Pope Francis today accepted the resignation of Bishop John Kinney, 76, of the Diocese of Saint Cloud, and appointed as his replacement Bishop Donald Kettler, who until today had led the Fairbanks diocese.
“I am very pleased to be here, to be your bishop, and I hope I can do that task well … it's going to just really be a blessing for me to be here,” Bishop Kettler said Sept. 20 at a press conference introducing him to the people of Saint Cloud.
“Thank you for taking the time to be with me this morning,” he added.
Bishop Kettler's comments were focused on gratitude: he opened saying, “I'm so very pleased to be here; that's the number one and most important thing.”
He reflected that when he was asked 11 years ago by Blessed John Paul II to serve as Bishop of Fairbanks, “I said yes to that request, that invitation. Certainly fearfully, but also with a lot of gratitude.” He has said yes to Pope Francis to move to Saint Cloud again “gratefully, and with some trepidation of course.”
“But I say this because when the Holy Father calls you to this position, this ministry, we believe deeply that the Holy Spirit is actually working behind all of that. And because of that, why should we be afraid … the Holy Spirit is the one who's going to enable you to do all this work.”
Bishop Kettler said he enjoys being a pastor, “being out, meeting people” and forming relationships. “I like visiting parishes, I like visiting schools, nursing homes, retired people, that's what I've been about.”
Responding to the questions of journalists, Bishop Kettler added that he is impressed by the Saint Cloud diocese and “doesn't want to mess up anything,” but support and encourage initiatives already in the diocese. He mentioned his desire to foster evangelization, vocations, and life issues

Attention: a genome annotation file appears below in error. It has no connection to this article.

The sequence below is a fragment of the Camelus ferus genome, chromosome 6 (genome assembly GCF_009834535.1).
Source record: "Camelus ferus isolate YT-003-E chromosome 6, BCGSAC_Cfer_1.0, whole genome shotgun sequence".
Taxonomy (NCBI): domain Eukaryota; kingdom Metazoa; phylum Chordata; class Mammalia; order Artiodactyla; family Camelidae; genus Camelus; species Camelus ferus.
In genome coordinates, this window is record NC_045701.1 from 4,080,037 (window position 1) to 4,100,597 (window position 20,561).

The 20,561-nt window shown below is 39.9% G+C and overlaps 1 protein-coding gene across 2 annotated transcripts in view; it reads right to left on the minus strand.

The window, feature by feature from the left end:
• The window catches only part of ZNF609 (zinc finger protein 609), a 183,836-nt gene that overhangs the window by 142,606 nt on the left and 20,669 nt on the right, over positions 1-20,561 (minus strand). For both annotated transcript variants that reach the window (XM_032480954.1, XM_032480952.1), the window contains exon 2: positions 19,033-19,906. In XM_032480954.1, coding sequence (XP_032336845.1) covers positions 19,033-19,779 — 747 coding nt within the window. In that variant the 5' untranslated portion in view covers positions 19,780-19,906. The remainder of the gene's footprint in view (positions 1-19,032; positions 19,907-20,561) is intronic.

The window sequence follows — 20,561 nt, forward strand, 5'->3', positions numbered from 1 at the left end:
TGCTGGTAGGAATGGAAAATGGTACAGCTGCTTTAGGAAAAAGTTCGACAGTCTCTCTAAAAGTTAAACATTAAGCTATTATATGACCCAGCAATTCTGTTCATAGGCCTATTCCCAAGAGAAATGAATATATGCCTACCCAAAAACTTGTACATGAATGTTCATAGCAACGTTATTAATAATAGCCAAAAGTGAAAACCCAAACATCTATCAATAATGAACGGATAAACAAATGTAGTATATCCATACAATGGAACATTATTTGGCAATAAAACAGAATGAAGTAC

Bishop Kettler wants to “get to know people first, and try to fit in where we can.”
Having led the Fairbanks diocese through bankruptcy proceedings in 2008 following sexual abuse claims which dated from the 1950s to early 1980s, he commented that the experience taught him “the value of listening” and hopes that it can help the Church to “become better healers for other things that come,” be it problems with addiction or economic insecurity.
Bishop Kettler said that regarding Minnesota's recent legalization of same-sex marriage, “I stand for and I endorse what the Church has said about same-sex marriage, both in the Catechism and the teaching of the Catholic conference of bishops, but that's not where I begin.”
He cited the importance of “forming relationships” first, before beginning difficult conversations on particular issues.
“I want to be a form-er of relationships,” Bishop Kettler explained.
He explained the importance of first establishing relationships, and that after having done that, conversations about specific moral issues can be developed. He also said it is important to remember that “the Church is for everyone” and that “everybody has a right to the presence of God and the Church for them.”
Bishop Kettler was born in Minneapolis in 1944, and grew up attending Catholic schools in Sioux Falls, South Dakota. He then entered Crosier Seminary in Onamia, Minn., for the Diocese of Sioux Falls, and later studied at Saint John's University in Collegeville – both of which are located in the Saint Cloud diocese.
He was ordained a priest in 1970, and served at several parishes and as director of Sioux Falls' diocesan chancery and as judicial vicar. He obtained a licentiate in canon law from the Catholic University of America in 1983.
Bishop Kettler was consecrated as Bishop of Fairbanks in 2002, and served there 11 years until his appointment today. His Mass of installation will occur Nov. 7.
He takes over the governance of the Saint Cloud diocese from Bishop Kinney, who had led the diocese since 1995. The diocese covers over 12,000 square miles, and 24 percent of its population of 562,000 are Catholic.
Since Bishop Kettler's appointment renders the Diocese of Fairbanks vacant, Pope Francis also appointed Archbishop Roger Schwietz of Anchorage to be Fairbanks' apostolic administrator.
In addition, Pope Francis accepted the resignation of Bishop Anthony Burgess of Wewak, in Papua New Guinea, who had turned 75 in July.